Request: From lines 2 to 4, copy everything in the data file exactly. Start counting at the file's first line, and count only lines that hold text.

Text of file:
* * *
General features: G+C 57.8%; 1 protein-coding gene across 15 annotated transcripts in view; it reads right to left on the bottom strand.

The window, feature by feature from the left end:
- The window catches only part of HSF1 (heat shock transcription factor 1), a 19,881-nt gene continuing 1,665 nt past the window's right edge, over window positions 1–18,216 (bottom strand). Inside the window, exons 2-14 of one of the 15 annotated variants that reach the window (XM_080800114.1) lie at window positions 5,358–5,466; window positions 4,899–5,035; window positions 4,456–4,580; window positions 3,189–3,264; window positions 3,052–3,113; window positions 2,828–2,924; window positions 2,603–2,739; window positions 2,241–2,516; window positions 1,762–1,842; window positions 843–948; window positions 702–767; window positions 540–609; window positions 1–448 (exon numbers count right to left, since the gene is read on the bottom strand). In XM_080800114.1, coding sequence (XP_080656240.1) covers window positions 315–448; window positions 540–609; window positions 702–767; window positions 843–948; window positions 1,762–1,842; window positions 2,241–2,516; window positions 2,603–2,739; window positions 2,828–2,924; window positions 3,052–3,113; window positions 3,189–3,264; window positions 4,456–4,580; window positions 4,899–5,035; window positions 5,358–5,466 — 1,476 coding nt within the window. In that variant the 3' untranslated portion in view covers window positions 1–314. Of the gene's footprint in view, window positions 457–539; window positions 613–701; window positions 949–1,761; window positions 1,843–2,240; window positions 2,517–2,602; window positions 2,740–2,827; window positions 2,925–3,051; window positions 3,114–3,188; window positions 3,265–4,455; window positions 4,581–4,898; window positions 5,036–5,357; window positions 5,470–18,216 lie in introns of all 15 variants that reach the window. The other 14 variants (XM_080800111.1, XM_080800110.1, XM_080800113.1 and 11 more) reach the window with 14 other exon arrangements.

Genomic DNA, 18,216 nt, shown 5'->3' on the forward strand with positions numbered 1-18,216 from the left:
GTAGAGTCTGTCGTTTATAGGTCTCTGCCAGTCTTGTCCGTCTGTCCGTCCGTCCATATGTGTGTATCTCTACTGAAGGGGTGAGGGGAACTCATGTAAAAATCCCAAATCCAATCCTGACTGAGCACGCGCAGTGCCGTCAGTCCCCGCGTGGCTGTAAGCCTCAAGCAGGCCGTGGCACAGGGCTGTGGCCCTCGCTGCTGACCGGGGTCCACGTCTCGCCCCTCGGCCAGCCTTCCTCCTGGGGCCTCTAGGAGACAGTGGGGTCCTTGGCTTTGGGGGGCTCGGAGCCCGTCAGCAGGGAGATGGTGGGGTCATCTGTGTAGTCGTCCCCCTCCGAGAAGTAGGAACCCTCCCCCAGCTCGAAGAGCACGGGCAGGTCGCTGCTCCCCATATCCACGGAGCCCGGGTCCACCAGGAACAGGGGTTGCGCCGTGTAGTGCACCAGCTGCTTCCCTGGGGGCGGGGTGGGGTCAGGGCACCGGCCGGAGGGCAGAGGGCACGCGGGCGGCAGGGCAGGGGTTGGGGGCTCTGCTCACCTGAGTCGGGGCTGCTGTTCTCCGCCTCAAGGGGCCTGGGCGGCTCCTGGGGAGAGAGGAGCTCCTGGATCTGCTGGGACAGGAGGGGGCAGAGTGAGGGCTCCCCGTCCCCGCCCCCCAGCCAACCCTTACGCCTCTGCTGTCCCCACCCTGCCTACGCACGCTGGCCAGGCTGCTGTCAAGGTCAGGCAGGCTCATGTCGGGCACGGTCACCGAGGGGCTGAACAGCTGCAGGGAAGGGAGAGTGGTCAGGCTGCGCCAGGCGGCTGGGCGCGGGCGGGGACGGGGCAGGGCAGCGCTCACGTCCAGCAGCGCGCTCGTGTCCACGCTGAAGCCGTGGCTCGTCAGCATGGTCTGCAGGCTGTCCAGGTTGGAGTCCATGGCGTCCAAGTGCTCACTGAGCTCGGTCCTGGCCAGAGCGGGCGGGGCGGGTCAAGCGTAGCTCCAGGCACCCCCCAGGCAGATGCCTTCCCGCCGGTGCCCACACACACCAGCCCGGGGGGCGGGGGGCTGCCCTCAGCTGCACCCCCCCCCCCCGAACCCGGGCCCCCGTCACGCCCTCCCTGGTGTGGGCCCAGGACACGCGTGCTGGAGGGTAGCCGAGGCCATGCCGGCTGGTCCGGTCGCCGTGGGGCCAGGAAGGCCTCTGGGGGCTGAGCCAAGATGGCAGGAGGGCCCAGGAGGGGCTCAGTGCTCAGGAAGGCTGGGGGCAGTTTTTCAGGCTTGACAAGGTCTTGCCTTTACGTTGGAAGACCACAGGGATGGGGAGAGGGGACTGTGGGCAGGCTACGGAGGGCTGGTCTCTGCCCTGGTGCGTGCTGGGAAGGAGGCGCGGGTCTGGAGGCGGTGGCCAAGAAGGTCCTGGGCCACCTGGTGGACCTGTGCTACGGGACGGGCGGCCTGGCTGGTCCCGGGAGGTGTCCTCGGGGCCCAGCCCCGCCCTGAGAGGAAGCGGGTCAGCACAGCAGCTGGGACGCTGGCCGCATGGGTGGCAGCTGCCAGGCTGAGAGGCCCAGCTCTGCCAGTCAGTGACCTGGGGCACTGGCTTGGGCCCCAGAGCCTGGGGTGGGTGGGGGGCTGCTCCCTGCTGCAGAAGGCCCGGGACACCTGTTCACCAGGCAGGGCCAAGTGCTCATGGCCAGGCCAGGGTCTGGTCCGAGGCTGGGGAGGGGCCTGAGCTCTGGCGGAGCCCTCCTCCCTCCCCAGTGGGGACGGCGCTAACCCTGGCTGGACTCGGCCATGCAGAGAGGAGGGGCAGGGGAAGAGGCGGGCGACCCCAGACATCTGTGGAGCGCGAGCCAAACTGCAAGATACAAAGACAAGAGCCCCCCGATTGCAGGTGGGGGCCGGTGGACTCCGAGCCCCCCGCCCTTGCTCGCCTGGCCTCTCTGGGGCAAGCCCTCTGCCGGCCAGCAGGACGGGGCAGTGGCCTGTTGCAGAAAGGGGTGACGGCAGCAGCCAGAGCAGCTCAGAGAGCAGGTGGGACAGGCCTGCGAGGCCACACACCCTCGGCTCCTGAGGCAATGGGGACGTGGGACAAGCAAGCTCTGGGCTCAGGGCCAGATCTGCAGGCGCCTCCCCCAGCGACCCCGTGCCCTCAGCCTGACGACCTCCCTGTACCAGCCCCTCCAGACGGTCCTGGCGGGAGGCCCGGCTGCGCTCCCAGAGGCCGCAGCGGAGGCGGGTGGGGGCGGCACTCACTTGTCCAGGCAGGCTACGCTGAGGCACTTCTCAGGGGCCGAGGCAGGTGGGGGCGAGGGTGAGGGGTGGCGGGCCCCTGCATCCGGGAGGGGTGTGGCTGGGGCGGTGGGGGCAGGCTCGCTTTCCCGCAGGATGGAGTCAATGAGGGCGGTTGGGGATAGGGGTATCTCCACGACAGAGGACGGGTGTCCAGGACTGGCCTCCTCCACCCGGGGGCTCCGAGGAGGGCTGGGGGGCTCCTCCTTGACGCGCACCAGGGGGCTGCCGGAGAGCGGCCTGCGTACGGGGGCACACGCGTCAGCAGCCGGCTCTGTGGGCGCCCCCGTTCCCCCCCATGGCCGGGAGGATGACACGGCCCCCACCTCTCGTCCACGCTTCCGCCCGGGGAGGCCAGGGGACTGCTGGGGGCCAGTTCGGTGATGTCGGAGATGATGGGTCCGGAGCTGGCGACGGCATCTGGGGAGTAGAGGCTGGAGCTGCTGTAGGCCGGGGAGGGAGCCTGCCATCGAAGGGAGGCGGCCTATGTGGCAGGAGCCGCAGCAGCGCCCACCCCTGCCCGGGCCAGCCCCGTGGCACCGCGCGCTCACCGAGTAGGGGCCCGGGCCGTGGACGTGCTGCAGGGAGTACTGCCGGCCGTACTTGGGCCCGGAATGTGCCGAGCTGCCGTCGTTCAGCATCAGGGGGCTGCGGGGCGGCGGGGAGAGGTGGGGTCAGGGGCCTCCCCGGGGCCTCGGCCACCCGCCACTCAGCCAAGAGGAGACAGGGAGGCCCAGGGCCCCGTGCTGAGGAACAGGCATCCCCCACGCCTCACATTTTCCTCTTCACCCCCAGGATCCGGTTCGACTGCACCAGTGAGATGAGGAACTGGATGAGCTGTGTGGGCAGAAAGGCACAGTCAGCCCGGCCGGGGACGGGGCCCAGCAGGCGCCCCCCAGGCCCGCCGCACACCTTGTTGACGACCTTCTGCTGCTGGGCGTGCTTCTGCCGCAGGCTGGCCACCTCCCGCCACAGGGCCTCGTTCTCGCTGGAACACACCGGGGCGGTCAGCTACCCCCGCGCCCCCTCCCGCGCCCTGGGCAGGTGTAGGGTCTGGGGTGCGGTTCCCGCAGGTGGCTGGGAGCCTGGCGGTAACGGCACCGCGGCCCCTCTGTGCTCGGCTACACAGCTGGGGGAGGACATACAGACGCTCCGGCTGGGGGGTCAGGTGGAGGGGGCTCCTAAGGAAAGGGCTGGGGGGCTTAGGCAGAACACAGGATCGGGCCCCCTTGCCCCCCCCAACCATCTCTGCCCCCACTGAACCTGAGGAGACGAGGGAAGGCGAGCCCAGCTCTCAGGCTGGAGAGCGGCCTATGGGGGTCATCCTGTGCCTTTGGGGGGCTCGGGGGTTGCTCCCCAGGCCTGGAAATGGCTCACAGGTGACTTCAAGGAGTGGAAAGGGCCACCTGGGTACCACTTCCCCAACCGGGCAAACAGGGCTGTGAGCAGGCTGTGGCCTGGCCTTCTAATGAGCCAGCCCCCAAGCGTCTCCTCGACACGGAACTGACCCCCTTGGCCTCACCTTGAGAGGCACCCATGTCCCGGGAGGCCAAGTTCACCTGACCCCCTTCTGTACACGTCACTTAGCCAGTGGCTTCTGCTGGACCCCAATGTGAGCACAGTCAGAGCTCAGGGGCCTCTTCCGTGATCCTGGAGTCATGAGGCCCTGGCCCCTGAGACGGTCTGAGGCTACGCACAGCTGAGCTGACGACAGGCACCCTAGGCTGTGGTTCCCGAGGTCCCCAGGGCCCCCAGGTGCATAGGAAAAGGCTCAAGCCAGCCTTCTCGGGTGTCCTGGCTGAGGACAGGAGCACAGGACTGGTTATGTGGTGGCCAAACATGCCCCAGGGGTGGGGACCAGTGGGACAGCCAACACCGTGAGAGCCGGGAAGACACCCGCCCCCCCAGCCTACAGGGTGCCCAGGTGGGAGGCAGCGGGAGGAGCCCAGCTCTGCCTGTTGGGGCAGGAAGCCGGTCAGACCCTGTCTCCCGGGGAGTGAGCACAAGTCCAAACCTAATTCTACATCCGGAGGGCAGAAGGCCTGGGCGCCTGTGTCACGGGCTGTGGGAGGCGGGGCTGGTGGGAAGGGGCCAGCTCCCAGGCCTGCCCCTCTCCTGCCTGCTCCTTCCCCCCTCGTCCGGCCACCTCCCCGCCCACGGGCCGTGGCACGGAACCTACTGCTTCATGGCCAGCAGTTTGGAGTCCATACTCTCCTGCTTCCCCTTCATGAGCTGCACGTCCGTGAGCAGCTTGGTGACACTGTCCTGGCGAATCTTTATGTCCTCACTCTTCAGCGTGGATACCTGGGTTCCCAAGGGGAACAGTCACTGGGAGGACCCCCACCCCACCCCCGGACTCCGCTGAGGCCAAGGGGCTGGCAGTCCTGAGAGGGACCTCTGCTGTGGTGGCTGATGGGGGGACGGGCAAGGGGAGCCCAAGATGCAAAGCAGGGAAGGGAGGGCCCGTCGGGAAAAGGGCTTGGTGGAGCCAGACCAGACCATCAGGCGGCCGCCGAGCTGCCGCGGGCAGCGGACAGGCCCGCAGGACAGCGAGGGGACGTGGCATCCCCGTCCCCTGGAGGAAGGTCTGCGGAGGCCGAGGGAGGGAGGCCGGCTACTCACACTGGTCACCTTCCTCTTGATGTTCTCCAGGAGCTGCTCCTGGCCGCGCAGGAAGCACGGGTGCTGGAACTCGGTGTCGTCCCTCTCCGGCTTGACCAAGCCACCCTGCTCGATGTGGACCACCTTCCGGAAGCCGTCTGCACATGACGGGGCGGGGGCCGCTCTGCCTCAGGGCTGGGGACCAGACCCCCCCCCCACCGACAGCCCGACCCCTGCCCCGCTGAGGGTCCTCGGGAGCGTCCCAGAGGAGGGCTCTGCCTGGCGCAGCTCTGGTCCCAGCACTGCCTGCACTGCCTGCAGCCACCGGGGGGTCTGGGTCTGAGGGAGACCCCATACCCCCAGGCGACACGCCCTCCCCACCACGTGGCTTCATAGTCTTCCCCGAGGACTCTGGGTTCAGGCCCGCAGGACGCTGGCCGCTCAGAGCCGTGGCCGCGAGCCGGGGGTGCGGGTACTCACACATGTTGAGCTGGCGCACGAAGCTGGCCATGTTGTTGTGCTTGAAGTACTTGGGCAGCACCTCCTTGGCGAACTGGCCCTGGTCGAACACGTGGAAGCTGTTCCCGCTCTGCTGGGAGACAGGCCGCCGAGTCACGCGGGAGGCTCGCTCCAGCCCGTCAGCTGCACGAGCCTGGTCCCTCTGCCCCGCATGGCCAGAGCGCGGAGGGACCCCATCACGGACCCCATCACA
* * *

The window, feature by feature from the left end:
- The window catches only part of HSF1 (heat shock transcription factor 1), a 19,881-nt gene continuing 1,665 nt past the window's right edge, over window positions 1–18,216 (bottom strand). Inside the window, exons 2-14 of one of the 15 annotated variants that reach the window (XM_080800114.1) lie at window positions 5,358–5,466; window positions 4,899–5,035; window positions 4,456–4,580; window positions 3,189–3,264; window positions 3,052–3,113; window positions 2,828–2,924; window positions 2,603–2,739; window positions 2,241–2,516; window positions 1,762–1,842; window positions 843–948; window positions 702–767; window positions 540–609; window positions 1–448 (exon numbers count right to left, since the gene is read on the bottom strand). In XM_080800114.1, coding sequence (XP_080656240.1) covers window positions 315–448; window positions 540–609; window positions 702–767; window positions 843–948; window positions 1,762–1,842; window positions 2,241–2,516; window positions 2,603–2,739; window positions 2,828–2,924; window positions 3,052–3,113; window positions 3,189–3,264; window positions 4,456–4,580; window positions 4,899–5,035; window positions 5,358–5,466 — 1,476 coding nt within the window. In that variant the 3' untranslated portion in view covers window positions 1–314. Of the gene's footprint in view, window positions 457–539; window positions 613–701; window positions 949–1,761; window positions 1,843–2,240; window positions 2,517–2,602; window positions 2,740–2,827; window positions 2,925–3,051; window positions 3,114–3,188; window positions 3,265–4,455; window positions 4,581–4,898; window positions 5,036–5,357; window positions 5,470–18,216 lie in introns of all 15 variants that reach the window. The other 14 variants (XM_080800111.1, XM_080800110.1, XM_080800113.1 and 11 more) reach the window with 14 other exon arrangements.

Genomic DNA, 18,216 nt, shown 5'->3' on the forward strand with positions numbered 1-18,216 from the left: